India's first election: Pioneers blazed a trail for future generations
On June 16, 1949, Annie Mascarene rose from her seat in the cavernous Constitution hall — what is now the Central Hall of the Indian Parliament — and admitted to changing her mind about an article being debated by the Constituent Assembly. Article 289 in the draft constitution pertained to the formation of a commission that would be in charge of conducting free and fair elections in the country. To achieve this, the chief of the commission or the Election Commissioner would not report to the executive, and would also hold overview of the elections in the various provinces, a provision that Bhimrao Ambedkar, the chairman of the drafting committee, had argued for the day before.
Mascarene, then 47, was a representative from the Travancore-Cochin province and a sitting minister of health and power in the provincial legislative assembly. A formidable social activist who had earned her stripes fighting the British and being charged with the colonial-era law of sedition, Mascarene didn’t hold back.
“Mr. President, Sir, after hearing Dr. Ambedkar’s explanation two days back I thought I would abide by this Article [289 in the draft; 324 in the Constitution]. But after listening to Mr. Munshi’s speech this morning I am provoked to (...) resume my old position,” she said, referring to another member, KM Munshi.
“Sir, I am a believer in the right of the people of the Province to elect their representatives independent of any control, supervision and direction of any power on earth. I believe that to be democracy. If the Centre is to think that expediency demands that they should supervise and control the election, as one sitting in the Provincial Legislature I can see in the Centre as many delinquencies as they see in us.”
Mascarene was one among the 15 women who formed part of the 299-member constituent assembly and her debates helped shape newly-independent India. When the country held its first elections between October 1951 and February 1952, Mascarene was one of 24 women inducted in the first Lok Sabha (22 won the election; two more won by-elections), and one of 31 independent parliamentarians in the House.
Adult suffrage, but no reservation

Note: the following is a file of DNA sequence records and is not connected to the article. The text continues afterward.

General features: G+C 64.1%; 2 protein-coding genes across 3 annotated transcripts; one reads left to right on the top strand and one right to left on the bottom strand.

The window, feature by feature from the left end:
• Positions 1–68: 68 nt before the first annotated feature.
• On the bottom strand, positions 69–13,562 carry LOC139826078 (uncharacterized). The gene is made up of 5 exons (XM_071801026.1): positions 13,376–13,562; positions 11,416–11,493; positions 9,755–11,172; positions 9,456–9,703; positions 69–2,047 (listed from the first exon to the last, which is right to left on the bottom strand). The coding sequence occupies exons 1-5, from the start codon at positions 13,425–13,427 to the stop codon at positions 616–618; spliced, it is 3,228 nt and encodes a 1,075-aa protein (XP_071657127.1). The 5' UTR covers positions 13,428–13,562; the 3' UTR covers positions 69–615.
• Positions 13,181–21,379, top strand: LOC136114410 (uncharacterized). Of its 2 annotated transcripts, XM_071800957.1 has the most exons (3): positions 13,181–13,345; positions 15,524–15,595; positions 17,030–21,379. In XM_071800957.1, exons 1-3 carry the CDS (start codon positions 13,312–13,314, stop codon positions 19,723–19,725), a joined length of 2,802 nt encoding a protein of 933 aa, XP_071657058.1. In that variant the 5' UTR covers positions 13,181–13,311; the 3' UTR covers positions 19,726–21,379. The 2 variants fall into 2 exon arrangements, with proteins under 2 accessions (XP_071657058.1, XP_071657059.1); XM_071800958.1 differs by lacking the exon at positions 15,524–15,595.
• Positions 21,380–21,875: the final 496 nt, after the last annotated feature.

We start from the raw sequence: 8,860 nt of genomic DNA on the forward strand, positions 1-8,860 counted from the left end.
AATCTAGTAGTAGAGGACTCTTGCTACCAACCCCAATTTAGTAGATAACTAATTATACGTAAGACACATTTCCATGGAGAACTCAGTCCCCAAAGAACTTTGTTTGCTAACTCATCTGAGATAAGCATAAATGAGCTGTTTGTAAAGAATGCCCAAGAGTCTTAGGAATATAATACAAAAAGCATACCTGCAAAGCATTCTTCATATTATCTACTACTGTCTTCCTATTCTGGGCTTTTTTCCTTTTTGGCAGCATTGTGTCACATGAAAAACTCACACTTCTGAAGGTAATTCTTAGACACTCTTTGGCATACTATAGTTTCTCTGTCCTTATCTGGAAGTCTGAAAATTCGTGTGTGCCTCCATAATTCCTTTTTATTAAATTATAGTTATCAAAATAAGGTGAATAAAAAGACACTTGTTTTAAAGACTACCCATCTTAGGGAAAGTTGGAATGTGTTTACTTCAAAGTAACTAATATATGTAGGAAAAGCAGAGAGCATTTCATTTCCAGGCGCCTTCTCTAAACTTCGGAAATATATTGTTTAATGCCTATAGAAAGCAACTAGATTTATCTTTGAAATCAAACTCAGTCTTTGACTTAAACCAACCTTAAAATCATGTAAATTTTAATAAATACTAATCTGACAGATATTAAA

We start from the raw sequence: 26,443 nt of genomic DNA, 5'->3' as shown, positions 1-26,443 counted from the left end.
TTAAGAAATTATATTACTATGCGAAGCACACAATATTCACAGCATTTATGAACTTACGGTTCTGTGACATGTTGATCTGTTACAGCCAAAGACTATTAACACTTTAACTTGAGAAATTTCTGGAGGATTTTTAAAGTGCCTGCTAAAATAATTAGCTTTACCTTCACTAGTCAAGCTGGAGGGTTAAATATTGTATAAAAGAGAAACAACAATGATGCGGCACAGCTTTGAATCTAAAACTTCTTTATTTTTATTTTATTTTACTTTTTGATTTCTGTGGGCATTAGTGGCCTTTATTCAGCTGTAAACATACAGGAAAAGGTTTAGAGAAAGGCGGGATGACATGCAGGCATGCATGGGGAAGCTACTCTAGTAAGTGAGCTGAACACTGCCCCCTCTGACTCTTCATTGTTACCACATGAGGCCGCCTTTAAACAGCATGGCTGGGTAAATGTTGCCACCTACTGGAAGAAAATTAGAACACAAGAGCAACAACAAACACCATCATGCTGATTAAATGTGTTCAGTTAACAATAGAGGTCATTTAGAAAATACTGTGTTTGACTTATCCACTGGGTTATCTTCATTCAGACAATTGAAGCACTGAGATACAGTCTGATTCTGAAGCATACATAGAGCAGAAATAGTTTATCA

The issue of women’s political reservation in Parliament and state legislatures first came up for discussion in the 11th Lok Sabha, in 1996, and saw support among women politicians across party lines. Since then, several bills proposing 33% reservation for women legislators have lapsed. The current Lok Sabha has the highest number of women MPs, but they account for only 14% of the House.
Back in the late 1940s, many prominent women nationalists opposed the reservation of seats for women; Amrit Kaur, who went on to win the general election from Mandi, Himachal Pradesh and Renuka Ray, who was appointed to the first Rajya Sabha vociferously opposed the reservation of seats for women even when the Government of India Act of 1935 was being debated (the Act nevertheless ensured reserved seats for women).
Ammu Swaminathan, who was later elected to the first House from Dindigul, Madras province, said during one of the constituent assembly debates: “People outside have been saying that India did not give equal rights to her women. Now we can say that when the Indian people themselves framed their Constitution they have given rights to women equal with every other citizen of the country.”
Yet, it was reservation that ensured that the country’s northeastern region would find continuous representation at the Centre. The first person to be elected to the Parliament from a seat reserved for the Hill tribes of the Autonomous District in Assam was Bonily Khongmen, a school teacher and a headmistress from the Karbi community.
For the women who were elected to the first Lok Sabha — many fought the British and participated in the national struggle for Independence — their own small numbers did not detract from the work of nation-building that lay ahead of them.
In his seminal work, Women in Parliament, Joginder Kumar Chopra wrote that the bills introduced by these 24 parliamentarians “related mostly to issues such as dowry, children and women institutions, suppression of immoral traffic among women, marriage, divorce, food, health etc.”
Rajkumari Amrit Kaur, the country’s first health minister, was the driving force behind the All India Institute of Medical Sciences (AIIMS). It was set up following a bill tabled by Kaur, proposing the formation of an autonomous medical and educational institution, which was passed in 1956.